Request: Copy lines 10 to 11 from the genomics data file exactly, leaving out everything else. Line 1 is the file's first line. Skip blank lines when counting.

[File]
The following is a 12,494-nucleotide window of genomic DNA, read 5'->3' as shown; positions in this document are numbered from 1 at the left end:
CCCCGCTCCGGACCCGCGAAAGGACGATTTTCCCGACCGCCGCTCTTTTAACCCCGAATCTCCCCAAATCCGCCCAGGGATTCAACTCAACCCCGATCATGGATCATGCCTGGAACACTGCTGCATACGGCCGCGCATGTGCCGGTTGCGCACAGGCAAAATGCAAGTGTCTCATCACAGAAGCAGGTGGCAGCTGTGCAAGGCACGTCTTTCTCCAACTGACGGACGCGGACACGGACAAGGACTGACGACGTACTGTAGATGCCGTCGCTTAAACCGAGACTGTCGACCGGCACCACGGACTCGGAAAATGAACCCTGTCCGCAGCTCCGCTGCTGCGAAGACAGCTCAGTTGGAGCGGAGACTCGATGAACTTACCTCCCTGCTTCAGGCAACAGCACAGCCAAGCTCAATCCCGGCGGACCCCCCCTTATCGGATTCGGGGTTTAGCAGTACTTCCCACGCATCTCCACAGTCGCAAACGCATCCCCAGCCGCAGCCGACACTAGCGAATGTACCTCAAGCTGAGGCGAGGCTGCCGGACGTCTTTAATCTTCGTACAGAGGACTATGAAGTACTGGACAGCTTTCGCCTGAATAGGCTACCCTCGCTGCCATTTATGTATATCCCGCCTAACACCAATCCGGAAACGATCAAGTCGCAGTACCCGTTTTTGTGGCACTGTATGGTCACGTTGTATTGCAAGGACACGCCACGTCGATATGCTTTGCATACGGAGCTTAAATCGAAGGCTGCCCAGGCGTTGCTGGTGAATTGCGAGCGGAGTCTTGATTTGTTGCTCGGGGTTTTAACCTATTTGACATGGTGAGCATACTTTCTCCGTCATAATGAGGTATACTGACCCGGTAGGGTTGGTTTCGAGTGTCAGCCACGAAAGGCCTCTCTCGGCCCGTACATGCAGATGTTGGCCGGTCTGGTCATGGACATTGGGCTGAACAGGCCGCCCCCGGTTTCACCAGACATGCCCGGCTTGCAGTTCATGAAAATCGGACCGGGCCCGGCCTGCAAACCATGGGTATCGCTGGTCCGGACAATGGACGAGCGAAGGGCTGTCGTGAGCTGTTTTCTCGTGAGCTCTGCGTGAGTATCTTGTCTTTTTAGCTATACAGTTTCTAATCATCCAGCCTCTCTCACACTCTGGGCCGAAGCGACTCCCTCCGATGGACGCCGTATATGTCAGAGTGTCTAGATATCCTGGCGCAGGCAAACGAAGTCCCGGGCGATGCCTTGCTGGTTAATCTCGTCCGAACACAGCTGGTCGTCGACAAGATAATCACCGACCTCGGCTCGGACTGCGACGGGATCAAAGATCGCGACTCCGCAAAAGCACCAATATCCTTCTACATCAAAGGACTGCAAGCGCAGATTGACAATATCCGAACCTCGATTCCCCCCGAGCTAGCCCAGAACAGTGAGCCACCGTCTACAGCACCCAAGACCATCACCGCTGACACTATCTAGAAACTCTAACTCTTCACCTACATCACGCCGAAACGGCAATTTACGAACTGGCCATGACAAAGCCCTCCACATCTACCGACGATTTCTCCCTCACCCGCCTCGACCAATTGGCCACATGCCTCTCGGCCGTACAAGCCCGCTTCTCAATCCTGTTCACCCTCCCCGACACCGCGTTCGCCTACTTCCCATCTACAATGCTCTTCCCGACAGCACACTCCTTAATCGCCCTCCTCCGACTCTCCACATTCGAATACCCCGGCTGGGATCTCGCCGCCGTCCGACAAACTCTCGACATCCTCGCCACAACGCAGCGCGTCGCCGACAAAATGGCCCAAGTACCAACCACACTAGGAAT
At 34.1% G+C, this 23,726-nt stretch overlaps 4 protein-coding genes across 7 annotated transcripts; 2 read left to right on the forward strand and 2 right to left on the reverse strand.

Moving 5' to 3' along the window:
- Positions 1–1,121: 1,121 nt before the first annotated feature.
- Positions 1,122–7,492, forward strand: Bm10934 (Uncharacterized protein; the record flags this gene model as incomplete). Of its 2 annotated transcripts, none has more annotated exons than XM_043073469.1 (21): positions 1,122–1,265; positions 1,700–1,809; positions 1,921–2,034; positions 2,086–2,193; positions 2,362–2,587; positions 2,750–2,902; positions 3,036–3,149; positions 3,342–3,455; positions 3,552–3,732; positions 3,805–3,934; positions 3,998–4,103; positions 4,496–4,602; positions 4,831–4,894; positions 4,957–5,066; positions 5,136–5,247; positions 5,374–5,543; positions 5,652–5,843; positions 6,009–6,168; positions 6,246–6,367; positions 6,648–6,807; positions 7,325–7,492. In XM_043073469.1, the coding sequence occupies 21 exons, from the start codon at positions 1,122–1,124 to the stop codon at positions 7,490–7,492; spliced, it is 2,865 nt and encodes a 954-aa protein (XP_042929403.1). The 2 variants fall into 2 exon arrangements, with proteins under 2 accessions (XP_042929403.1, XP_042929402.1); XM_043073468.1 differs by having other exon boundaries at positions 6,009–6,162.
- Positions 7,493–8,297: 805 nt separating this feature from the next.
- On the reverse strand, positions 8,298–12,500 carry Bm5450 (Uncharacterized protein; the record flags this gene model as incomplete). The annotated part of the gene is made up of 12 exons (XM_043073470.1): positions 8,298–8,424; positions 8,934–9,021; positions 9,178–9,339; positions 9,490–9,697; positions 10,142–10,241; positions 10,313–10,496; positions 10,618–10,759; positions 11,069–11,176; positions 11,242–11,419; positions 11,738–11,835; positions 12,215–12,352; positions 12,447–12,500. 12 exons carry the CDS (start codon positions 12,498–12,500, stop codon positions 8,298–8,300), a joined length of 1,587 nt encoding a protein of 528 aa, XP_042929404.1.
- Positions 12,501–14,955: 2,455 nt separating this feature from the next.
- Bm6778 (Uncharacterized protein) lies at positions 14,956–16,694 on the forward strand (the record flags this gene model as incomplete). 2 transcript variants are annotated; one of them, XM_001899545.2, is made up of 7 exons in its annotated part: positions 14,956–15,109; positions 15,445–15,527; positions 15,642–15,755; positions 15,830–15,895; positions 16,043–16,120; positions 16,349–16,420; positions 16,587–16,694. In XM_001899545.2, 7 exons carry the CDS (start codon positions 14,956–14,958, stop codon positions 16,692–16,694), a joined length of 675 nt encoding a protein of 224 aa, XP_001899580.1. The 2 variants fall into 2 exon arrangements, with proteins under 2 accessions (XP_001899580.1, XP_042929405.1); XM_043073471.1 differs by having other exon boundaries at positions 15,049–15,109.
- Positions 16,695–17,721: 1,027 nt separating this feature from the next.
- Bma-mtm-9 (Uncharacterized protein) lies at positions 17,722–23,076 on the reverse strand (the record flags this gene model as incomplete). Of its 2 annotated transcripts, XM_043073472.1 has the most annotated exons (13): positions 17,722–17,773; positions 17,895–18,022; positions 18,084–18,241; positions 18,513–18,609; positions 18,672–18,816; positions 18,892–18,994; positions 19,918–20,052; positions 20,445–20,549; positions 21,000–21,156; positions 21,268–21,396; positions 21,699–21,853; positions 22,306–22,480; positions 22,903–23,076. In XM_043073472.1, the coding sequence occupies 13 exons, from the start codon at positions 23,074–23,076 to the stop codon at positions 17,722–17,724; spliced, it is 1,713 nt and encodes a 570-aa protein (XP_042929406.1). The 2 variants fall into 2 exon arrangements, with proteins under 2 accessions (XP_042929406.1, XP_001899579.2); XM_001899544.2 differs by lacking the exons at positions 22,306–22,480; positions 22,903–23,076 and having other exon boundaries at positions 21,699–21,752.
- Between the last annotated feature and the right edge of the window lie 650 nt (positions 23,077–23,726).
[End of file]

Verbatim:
- Bm6778 (Uncharacterized protein) lies at positions 14,956–16,694 on the forward strand (the record flags this gene model as incomplete). 2 transcript variants are annotated; one of them, XM_001899545.2, is made up of 7 exons in its annotated part: positions 14,956–15,109; positions 15,445–15,527; positions 15,642–15,755; positions 15,830–15,895; positions 16,043–16,120; positions 16,349–16,420; positions 16,587–16,694. In XM_001899545.2, 7 exons carry the CDS (start codon positions 14,956–14,958, stop codon positions 16,692–16,694), a joined length of 675 nt encoding a protein of 224 aa, XP_001899580.1. The 2 variants fall into 2 exon arrangements, with proteins under 2 accessions (XP_001899580.1, XP_042929405.1); XM_043073471.1 differs by having other exon boundaries at positions 15,049–15,109.
- Positions 16,695–17,721: 1,027 nt separating this feature from the next.